COMBINED IMBIZO OF AMAKHOSI AND THEIR CLANS
AND DESCENDANTS OF KING MPANDE


ADDRESS BY
MANGOSUTHU BUTHELEZI, MP
INKOSI OF THE BUTHELEZI CLAN
CHAIRMAN OF THE HOUSE OF TRADITIONAL LEADERS [KWAZULU NATAL]
AND UNDUNANKULU KAZULU

AUGUST 3, 2002

This meeting of the Zulu nation is held as a combined Imbizo of all our clans. This meeting was called by all our amaKhosi who convened last month and realized that the issues which they were deliberating were of such importance that it had to be deferred to our whole nation for guidance. Since time immemorial our nation has come together whenever we need to reach that level of wisdom and leadership which can only be achieved through our collegial deliberations. Together as a nation we can achieve much greater wisdom, strength and resolve than in any other meeting or venue.

This is one of those important times in which we, the Zulu people, must come together to take cognisance of the events surrounding us and together map the way forward as a nation. We are on the threshold, leaving a place which has been long known to us and entering a new one which remains unknown. However, we know well that we can no longer stay where we were, as the place has become not only uncomfortable, but deeply wrong and unsuited to the responsibilities which we bear to our Kingdom and the whole of South Africa.

As we come together as a nation, we must at the outset recognise that we are a nation and that, as a nation, we can successfully overcome any difficulties if we promote our internal unity and we act with reason and with wisdom. As we consider the present status of affairs, my message to the Zulu nation is that of promoting even more our efforts to achieve our internal unity under a common leadership and to act with wisdom, prudence and within the parameters of the rule of law. We need unity and wisdom to overcome the present difficulties.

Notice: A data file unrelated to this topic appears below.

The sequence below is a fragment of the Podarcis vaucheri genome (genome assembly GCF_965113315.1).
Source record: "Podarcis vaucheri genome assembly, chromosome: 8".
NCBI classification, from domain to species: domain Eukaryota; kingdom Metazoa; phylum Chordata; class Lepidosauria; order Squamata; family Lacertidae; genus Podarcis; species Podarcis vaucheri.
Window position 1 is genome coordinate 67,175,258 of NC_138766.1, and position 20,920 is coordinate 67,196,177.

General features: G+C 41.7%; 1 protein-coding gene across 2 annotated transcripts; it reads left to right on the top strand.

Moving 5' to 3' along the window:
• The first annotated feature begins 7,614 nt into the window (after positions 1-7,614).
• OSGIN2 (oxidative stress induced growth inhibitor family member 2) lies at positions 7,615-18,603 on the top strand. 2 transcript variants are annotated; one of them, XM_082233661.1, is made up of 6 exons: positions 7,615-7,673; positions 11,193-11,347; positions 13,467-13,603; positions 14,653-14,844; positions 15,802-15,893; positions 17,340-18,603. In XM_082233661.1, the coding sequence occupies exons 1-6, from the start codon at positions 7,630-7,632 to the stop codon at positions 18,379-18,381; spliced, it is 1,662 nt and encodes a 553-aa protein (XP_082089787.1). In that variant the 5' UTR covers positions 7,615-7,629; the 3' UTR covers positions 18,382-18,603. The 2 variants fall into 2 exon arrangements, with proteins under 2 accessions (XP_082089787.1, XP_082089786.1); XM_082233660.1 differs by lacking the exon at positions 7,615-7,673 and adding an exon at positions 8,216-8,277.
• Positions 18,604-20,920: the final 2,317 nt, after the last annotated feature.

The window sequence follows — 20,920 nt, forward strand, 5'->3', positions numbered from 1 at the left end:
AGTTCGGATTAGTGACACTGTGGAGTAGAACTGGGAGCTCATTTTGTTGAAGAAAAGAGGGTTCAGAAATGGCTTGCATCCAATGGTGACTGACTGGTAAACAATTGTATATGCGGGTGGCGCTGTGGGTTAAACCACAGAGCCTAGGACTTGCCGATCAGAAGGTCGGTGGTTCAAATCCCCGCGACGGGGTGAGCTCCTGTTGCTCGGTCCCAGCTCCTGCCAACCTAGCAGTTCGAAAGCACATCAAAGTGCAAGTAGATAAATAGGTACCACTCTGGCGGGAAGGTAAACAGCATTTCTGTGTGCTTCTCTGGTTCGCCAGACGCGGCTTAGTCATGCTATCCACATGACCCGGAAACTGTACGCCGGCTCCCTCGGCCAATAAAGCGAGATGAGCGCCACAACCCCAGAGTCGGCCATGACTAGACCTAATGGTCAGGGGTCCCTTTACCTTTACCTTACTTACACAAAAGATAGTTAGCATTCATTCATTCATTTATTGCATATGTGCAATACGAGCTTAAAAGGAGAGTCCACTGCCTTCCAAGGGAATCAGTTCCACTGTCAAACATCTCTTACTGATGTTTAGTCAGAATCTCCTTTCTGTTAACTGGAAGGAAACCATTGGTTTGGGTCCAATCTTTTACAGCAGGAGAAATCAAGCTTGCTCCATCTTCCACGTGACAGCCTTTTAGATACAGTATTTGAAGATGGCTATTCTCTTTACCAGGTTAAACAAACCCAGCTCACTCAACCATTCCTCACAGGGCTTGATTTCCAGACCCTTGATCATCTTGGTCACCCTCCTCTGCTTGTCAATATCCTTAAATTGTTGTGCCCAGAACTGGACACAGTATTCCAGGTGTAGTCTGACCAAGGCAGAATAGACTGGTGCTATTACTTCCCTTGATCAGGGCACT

After three years of promises nothing has yet been done to address the concerns expressed by our nation in respect of traditional leadership. The establishment of municipalities through the elections of December 2000 has created the clash between the powers and functions of traditional leadership and those of the municipalities. For years before the December 2000 elections the very existence of this clash was negated, camouflaged, denied and hidden. Those in government tried everything they could to ensure that attention was not given to the fact that the establishment of municipalities would have replaced the role played by traditional authorities in all matters relating to the local governance of our communities.

However, when the reality of this imminent revolution in our system of rural government could no longer be denied, hidden or camouflaged, as early as January 1999 promises began to be made that legislation would be passed and that even the Constitution would be amended to resolve the conflict between the powers and functions of municipalities and those of traditional authorities. The President himself promised this repeatedly and on several occasions. The Deputy President himself led the delegation of Ministers which, on November 30, 1999, entered into an agreement with the coalition of traditional leaders. This agreement was a fundamental contract between traditional leaders and the government in terms of which traditional leaders listed any of the objections they had to the holding of municipal elections and fully co-operated in the electoral process, while the government undertook to amend chapters 7 and 12 of the Constitution to remove any obstacle which prevents traditional authorities from exercising local government powers.

The Constitution was to be amended to open the way to the passing of legislation which could finally address the concerns of traditional leaders and fulfil the many promises which had been made to them in previous years. However, soon after elections, the matter was dropped and no significant step was taken to try to implement that agreement. No constitutional amendment was formulated by government and no response was given to the draft amendments formulated by traditional leaders and proposed to government. The report which the Chairman of the National House of Traditional Leaders and Deputy Chairman of the House of Traditional Leaders of KwaZulu Natal places before this meeting of the Zulu nation clearly shows that after three years there is no sign that any step has been taken to bring traditional leadership within the formulae of governance of our country. We need to take cognisance of this situation. It seems that we have reached the end of a road.

Traditional authorities are very important in the complex formula on which one must rely to develop our rural areas. The strengthening of traditional authorities as local government structures is essential to promote development in rural areas. The fact that traditional authorities are now cut out of local governance will serve to weaken rural development. In the end it will be the poorest of the poor in rural areas who will suffer.